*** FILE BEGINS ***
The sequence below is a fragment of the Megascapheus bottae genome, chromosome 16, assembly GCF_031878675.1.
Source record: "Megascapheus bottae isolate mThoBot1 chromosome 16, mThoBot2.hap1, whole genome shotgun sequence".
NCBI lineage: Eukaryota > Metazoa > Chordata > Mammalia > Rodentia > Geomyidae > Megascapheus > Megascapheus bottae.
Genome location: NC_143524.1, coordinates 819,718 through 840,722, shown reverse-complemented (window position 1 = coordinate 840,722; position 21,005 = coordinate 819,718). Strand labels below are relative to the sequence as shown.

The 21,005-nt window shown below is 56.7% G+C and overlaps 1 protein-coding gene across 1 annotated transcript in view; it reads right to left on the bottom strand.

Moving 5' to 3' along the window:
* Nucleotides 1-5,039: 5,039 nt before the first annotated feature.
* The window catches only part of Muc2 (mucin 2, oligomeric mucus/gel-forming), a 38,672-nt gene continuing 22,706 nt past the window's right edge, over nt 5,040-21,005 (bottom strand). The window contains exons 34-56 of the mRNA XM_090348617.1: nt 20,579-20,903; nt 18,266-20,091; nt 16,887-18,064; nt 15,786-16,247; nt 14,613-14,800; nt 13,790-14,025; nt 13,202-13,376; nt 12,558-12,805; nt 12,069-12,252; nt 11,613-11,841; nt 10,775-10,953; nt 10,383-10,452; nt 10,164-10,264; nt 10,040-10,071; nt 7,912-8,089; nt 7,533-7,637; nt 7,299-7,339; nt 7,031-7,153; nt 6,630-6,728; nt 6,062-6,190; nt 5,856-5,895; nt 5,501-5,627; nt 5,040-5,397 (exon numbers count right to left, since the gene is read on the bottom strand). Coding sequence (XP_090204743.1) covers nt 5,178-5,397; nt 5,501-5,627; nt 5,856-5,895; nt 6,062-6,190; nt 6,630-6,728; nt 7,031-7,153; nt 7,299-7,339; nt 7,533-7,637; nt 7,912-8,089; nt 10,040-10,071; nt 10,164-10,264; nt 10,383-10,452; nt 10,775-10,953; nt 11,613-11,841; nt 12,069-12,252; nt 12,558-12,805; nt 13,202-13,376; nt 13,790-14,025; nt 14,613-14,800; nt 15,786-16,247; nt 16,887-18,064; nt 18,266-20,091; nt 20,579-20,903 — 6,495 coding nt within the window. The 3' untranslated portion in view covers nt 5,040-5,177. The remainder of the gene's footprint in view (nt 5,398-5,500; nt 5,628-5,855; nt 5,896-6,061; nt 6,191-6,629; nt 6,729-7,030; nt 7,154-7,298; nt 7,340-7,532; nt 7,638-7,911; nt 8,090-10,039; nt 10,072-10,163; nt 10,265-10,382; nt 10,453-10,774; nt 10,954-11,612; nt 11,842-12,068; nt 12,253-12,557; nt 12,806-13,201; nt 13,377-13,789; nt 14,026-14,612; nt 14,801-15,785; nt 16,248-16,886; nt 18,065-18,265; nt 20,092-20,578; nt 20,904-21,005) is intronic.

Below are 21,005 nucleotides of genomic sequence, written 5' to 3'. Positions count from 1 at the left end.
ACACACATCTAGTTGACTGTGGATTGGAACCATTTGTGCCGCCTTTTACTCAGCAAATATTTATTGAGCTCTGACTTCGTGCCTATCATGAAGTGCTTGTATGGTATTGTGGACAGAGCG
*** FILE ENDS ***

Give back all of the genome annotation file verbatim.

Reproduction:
The sequence below is a fragment of the Megascapheus bottae genome, chromosome 16, assembly GCF_031878675.1.
Source record: "Megascapheus bottae isolate mThoBot1 chromosome 16, mThoBot2.hap1, whole genome shotgun sequence".
NCBI lineage: Eukaryota > Metazoa > Chordata > Mammalia > Rodentia > Geomyidae > Megascapheus > Megascapheus bottae.
Genome location: NC_143524.1, coordinates 819,718 through 840,722, shown reverse-complemented (window position 1 = coordinate 840,722; position 21,005 = coordinate 819,718). Strand labels below are relative to the sequence as shown.

The 21,005-nt window shown below is 56.7% G+C and overlaps 1 protein-coding gene across 1 annotated transcript in view; it reads right to left on the bottom strand.

Moving 5' to 3' along the window:
* Nucleotides 1-5,039: 5,039 nt before the first annotated feature.
* The window catches only part of Muc2 (mucin 2, oligomeric mucus/gel-forming), a 38,672-nt gene continuing 22,706 nt past the window's right edge, over nt 5,040-21,005 (bottom strand). The window contains exons 34-56 of the mRNA XM_090348617.1: nt 20,579-20,903; nt 18,266-20,091; nt 16,887-18,064; nt 15,786-16,247; nt 14,613-14,800; nt 13,790-14,025; nt 13,202-13,376; nt 12,558-12,805; nt 12,069-12,252; nt 11,613-11,841; nt 10,775-10,953; nt 10,383-10,452; nt 10,164-10,264; nt 10,040-10,071; nt 7,912-8,089; nt 7,533-7,637; nt 7,299-7,339; nt 7,031-7,153; nt 6,630-6,728; nt 6,062-6,190; nt 5,856-5,895; nt 5,501-5,627; nt 5,040-5,397 (exon numbers count right to left, since the gene is read on the bottom strand). Coding sequence (XP_090204743.1) covers nt 5,178-5,397; nt 5,501-5,627; nt 5,856-5,895; nt 6,062-6,190; nt 6,630-6,728; nt 7,031-7,153; nt 7,299-7,339; nt 7,533-7,637; nt 7,912-8,089; nt 10,040-10,071; nt 10,164-10,264; nt 10,383-10,452; nt 10,775-10,953; nt 11,613-11,841; nt 12,069-12,252; nt 12,558-12,805; nt 13,202-13,376; nt 13,790-14,025; nt 14,613-14,800; nt 15,786-16,247; nt 16,887-18,064; nt 18,266-20,091; nt 20,579-20,903 — 6,495 coding nt within the window. The 3' untranslated portion in view covers nt 5,040-5,177. The remainder of the gene's footprint in view (nt 5,398-5,500; nt 5,628-5,855; nt 5,896-6,061; nt 6,191-6,629; nt 6,729-7,030; nt 7,154-7,298; nt 7,340-7,532; nt 7,638-7,911; nt 8,090-10,039; nt 10,072-10,163; nt 10,265-10,382; nt 10,453-10,774; nt 10,954-11,612; nt 11,842-12,068; nt 12,253-12,557; nt 12,806-13,201; nt 13,377-13,789; nt 14,026-14,612; nt 14,801-15,785; nt 16,248-16,886; nt 18,065-18,265; nt 20,092-20,578; nt 20,904-21,005) is intronic.

Below are 21,005 nucleotides of genomic sequence, written 5' to 3'. Positions count from 1 at the left end.
ACACACATCTAGTTGACTGTGGATTGGAACCATTTGTGCCGCCTTTTACTCAGCAAATATTTATTGAGCTCTGACTTCGTGCCTATCATGAAGTGCTTGTATGGTATTGTGGACAGAGCG